Wrist and hand » Wrist Ganglion Cyst
Wrist Ganglion Cyst is a degenerative cyst of either a joint capsule or a tendon sheath.
They are very common at the wrist, especially at the scapholunate joint.
The etiology of ganglion cysts is largely unknown.
Athletes may relate the onset to an incident involving forced wrist flexion or extension.
Ganglion cysts may be asymptomatic or can cause pain and limit activity.
Subcapsular ganglia can be a source of dorsal wrist pain, particularly in young female gymnasts.
Cysts can put pressure on surrounding structures, such as branches of the posterior interosseous nerve and the radial sensory nerve. Most are firm, non-compressible, and immobile as a result of the firm origin off of the dorsal capsule.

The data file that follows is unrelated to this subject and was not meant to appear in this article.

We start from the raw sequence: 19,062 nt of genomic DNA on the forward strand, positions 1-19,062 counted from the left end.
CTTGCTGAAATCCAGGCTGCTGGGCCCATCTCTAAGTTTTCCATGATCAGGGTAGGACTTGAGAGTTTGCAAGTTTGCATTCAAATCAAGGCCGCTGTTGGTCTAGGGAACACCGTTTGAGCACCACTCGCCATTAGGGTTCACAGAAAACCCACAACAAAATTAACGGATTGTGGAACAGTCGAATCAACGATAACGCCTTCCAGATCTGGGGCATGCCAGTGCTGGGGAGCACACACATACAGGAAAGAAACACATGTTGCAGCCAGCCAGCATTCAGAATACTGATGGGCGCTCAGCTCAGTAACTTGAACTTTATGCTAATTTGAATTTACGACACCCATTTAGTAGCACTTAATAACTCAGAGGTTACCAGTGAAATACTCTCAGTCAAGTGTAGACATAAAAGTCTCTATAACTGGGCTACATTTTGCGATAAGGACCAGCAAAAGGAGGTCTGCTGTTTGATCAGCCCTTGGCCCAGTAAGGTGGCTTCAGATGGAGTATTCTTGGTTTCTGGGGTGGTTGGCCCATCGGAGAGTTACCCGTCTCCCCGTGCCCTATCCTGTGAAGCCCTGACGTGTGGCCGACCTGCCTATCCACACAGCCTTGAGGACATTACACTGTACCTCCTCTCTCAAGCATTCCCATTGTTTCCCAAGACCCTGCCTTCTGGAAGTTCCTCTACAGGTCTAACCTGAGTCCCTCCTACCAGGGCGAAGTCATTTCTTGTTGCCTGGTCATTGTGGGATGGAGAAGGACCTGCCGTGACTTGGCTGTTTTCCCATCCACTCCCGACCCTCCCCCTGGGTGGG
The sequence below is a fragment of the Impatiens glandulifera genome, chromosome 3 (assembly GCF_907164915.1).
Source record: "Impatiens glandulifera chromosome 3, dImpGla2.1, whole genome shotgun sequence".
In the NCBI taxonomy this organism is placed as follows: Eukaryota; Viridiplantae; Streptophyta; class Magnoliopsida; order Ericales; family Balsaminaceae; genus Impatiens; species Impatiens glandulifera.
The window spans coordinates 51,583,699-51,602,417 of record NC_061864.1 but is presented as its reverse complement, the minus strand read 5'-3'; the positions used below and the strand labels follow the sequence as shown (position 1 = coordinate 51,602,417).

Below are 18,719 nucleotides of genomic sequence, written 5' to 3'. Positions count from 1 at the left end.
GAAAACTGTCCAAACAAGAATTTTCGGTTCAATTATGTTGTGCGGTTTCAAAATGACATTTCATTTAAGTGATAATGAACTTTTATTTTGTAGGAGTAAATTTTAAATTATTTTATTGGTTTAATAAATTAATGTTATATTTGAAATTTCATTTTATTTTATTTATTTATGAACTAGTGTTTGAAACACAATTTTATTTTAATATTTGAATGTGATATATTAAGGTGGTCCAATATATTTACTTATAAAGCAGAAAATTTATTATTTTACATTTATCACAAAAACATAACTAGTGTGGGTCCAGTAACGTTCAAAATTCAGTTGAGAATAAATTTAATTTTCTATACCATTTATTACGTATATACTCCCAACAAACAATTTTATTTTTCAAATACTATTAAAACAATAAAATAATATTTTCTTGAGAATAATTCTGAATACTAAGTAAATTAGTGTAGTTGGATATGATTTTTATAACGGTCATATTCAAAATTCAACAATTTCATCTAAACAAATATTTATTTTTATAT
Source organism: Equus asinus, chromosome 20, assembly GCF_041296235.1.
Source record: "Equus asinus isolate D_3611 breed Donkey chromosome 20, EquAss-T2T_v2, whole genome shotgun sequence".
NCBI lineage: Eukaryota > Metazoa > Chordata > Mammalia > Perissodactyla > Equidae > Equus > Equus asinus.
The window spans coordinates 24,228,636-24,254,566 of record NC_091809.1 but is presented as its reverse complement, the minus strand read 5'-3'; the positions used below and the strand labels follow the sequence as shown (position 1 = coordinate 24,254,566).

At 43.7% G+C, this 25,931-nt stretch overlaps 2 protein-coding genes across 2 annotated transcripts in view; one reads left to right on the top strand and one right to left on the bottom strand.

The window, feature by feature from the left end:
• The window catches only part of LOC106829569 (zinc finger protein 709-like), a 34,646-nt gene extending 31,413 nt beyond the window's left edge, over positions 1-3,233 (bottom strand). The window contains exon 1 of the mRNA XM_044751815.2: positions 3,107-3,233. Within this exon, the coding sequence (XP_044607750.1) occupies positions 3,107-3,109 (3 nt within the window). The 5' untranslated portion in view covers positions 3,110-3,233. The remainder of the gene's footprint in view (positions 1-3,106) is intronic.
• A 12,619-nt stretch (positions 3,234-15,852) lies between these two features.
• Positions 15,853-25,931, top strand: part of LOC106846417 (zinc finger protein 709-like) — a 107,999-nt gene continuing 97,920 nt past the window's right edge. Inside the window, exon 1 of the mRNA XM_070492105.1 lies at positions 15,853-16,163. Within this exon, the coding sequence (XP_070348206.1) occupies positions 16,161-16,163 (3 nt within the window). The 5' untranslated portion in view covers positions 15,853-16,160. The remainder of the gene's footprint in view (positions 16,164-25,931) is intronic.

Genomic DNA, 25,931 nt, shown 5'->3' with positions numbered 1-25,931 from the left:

Often asymptomatic, larger ganglions may be treated by aspiration and corticosteroid injection.
However, recurrence is very common—the only definitive treatment is complete surgical excision.
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